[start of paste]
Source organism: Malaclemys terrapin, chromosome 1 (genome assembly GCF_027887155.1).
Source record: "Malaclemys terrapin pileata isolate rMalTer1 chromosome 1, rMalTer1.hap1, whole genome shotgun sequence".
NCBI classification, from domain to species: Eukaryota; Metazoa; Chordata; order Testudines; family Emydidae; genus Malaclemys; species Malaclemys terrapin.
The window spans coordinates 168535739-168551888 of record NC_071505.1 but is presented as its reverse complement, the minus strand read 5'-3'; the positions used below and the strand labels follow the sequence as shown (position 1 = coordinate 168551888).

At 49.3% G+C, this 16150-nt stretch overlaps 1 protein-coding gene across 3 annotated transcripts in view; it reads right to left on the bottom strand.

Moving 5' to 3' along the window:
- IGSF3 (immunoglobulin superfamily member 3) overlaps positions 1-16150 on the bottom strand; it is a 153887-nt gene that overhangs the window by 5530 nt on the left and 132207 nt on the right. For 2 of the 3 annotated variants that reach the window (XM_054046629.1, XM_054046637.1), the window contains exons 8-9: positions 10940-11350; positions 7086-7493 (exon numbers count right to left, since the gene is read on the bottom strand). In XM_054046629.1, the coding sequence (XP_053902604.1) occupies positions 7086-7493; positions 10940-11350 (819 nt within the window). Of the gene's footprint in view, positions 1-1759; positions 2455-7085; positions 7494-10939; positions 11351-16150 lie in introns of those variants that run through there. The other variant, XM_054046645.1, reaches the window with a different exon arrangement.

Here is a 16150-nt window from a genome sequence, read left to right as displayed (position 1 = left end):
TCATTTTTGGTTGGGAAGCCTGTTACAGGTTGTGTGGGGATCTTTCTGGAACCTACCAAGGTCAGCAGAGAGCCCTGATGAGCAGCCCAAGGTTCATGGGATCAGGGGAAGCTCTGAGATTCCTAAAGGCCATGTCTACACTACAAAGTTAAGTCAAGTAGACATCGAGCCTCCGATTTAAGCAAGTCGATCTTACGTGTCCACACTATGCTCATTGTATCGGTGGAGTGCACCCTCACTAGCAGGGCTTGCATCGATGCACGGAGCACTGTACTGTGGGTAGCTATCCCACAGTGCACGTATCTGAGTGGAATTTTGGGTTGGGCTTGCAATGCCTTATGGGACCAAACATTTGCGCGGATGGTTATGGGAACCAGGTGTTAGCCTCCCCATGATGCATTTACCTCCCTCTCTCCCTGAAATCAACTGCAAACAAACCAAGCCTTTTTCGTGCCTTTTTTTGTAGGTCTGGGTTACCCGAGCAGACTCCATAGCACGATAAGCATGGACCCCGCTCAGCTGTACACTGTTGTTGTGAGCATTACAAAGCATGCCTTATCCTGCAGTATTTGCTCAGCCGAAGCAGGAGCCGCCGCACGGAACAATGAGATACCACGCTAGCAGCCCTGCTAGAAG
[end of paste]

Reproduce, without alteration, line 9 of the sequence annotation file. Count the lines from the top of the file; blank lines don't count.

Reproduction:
TCATTTTTGGTTGGGAAGCCTGTTACAGGTTGTGTGGGGATCTTTCTGGAACCTACCAAGGTCAGCAGAGAGCCCTGATGAGCAGCCCAAGGTTCATGGGATCAGGGGAAGCTCTGAGATTCCTAAAGGCCATGTCTACACTACAAAGTTAAGTCAAGTAGACATCGAGCCTCCGATTTAAGCAAGTCGATCTTACGTGTCCACACTATGCTCATTGTATCGGTGGAGTGCACCCTCACTAGCAGGGCTTGCATCGATGCACGGAGCACTGTACTGTGGGTAGCTATCCCACAGTGCACGTATCTGAGTGGAATTTTGGGTTGGGCTTGCAATGCCTTATGGGACCAAACATTTGCGCGGATGGTTATGGGAACCAGGTGTTAGCCTCCCCATGATGCATTTACCTCCCTCTCTCCCTGAAATCAACTGCAAACAAACCAAGCCTTTTTCGTGCCTTTTTTTGTAGGTCTGGGTTACCCGAGCAGACTCCATAGCACGATAAGCATGGACCCCGCTCAGCTGTACACTGTTGTTGTGAGCATTACAAAGCATGCCTTATCCTGCAGTATTTGCTCAGCCGAAGCAGGAGCCGCCGCACGGAACAATGAGATACCACGCTAGCAGCCCTGCTAGAAG